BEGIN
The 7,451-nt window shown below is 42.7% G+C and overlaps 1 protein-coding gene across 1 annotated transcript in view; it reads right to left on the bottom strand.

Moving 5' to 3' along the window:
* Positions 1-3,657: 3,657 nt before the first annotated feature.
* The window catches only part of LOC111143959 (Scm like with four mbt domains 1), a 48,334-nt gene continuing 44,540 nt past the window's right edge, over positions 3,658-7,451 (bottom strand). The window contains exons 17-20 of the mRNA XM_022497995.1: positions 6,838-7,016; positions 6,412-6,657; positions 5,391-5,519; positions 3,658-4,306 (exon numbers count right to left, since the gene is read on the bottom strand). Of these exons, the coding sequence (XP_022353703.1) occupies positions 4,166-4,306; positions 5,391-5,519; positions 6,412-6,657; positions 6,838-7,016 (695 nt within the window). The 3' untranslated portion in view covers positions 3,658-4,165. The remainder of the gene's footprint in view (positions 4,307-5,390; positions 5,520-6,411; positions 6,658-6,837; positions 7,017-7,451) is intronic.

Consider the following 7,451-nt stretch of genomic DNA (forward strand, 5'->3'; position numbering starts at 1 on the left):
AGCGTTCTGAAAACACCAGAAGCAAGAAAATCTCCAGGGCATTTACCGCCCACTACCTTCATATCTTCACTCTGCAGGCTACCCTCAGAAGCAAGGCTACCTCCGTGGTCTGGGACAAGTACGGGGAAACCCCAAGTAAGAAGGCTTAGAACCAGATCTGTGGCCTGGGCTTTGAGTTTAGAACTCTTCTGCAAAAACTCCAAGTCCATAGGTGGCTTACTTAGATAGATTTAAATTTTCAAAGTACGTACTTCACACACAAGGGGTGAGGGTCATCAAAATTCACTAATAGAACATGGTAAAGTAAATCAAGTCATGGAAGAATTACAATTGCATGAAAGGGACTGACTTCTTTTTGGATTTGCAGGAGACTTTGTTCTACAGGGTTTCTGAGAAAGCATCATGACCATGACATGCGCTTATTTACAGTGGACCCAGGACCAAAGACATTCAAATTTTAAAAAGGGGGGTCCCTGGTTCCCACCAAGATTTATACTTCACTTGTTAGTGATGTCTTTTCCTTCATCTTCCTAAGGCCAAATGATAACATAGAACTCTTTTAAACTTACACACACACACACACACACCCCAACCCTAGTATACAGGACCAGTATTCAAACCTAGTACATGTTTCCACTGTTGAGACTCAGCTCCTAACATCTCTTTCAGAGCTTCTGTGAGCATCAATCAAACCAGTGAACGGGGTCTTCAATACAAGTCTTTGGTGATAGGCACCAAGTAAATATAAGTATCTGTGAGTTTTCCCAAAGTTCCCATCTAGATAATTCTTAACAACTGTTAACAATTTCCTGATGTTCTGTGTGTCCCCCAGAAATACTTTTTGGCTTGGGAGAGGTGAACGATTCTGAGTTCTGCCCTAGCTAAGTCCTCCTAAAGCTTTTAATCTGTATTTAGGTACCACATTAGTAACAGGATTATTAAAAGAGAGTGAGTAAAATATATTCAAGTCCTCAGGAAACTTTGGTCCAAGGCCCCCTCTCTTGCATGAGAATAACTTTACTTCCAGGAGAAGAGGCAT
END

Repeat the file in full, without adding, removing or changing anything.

The 7,451-nt window shown below is 42.7% G+C and overlaps 1 protein-coding gene across 1 annotated transcript in view; it reads right to left on the bottom strand.

Moving 5' to 3' along the window:
* Positions 1-3,657: 3,657 nt before the first annotated feature.
* The window catches only part of LOC111143959 (Scm like with four mbt domains 1), a 48,334-nt gene continuing 44,540 nt past the window's right edge, over positions 3,658-7,451 (bottom strand). The window contains exons 17-20 of the mRNA XM_022497995.1: positions 6,838-7,016; positions 6,412-6,657; positions 5,391-5,519; positions 3,658-4,306 (exon numbers count right to left, since the gene is read on the bottom strand). Of these exons, the coding sequence (XP_022353703.1) occupies positions 4,166-4,306; positions 5,391-5,519; positions 6,412-6,657; positions 6,838-7,016 (695 nt within the window). The 3' untranslated portion in view covers positions 3,658-4,165. The remainder of the gene's footprint in view (positions 4,307-5,390; positions 5,520-6,411; positions 6,658-6,837; positions 7,017-7,451) is intronic.

Consider the following 7,451-nt stretch of genomic DNA (forward strand, 5'->3'; position numbering starts at 1 on the left):
AGCGTTCTGAAAACACCAGAAGCAAGAAAATCTCCAGGGCATTTACCGCCCACTACCTTCATATCTTCACTCTGCAGGCTACCCTCAGAAGCAAGGCTACCTCCGTGGTCTGGGACAAGTACGGGGAAACCCCAAGTAAGAAGGCTTAGAACCAGATCTGTGGCCTGGGCTTTGAGTTTAGAACTCTTCTGCAAAAACTCCAAGTCCATAGGTGGCTTACTTAGATAGATTTAAATTTTCAAAGTACGTACTTCACACACAAGGGGTGAGGGTCATCAAAATTCACTAATAGAACATGGTAAAGTAAATCAAGTCATGGAAGAATTACAATTGCATGAAAGGGACTGACTTCTTTTTGGATTTGCAGGAGACTTTGTTCTACAGGGTTTCTGAGAAAGCATCATGACCATGACATGCGCTTATTTACAGTGGACCCAGGACCAAAGACATTCAAATTTTAAAAAGGGGGGTCCCTGGTTCCCACCAAGATTTATACTTCACTTGTTAGTGATGTCTTTTCCTTCATCTTCCTAAGGCCAAATGATAACATAGAACTCTTTTAAACTTACACACACACACACACACACCCCAACCCTAGTATACAGGACCAGTATTCAAACCTAGTACATGTTTCCACTGTTGAGACTCAGCTCCTAACATCTCTTTCAGAGCTTCTGTGAGCATCAATCAAACCAGTGAACGGGGTCTTCAATACAAGTCTTTGGTGATAGGCACCAAGTAAATATAAGTATCTGTGAGTTTTCCCAAAGTTCCCATCTAGATAATTCTTAACAACTGTTAACAATTTCCTGATGTTCTGTGTGTCCCCCAGAAATACTTTTTGGCTTGGGAGAGGTGAACGATTCTGAGTTCTGCCCTAGCTAAGTCCTCCTAAAGCTTTTAATCTGTATTTAGGTACCACATTAGTAACAGGATTATTAAAAGAGAGTGAGTAAAATATATTCAAGTCCTCAGGAAACTTTGGTCCAAGGCCCCCTCTCTTGCATGAGAATAACTTTACTTCCAGGAGAAGAGGCAT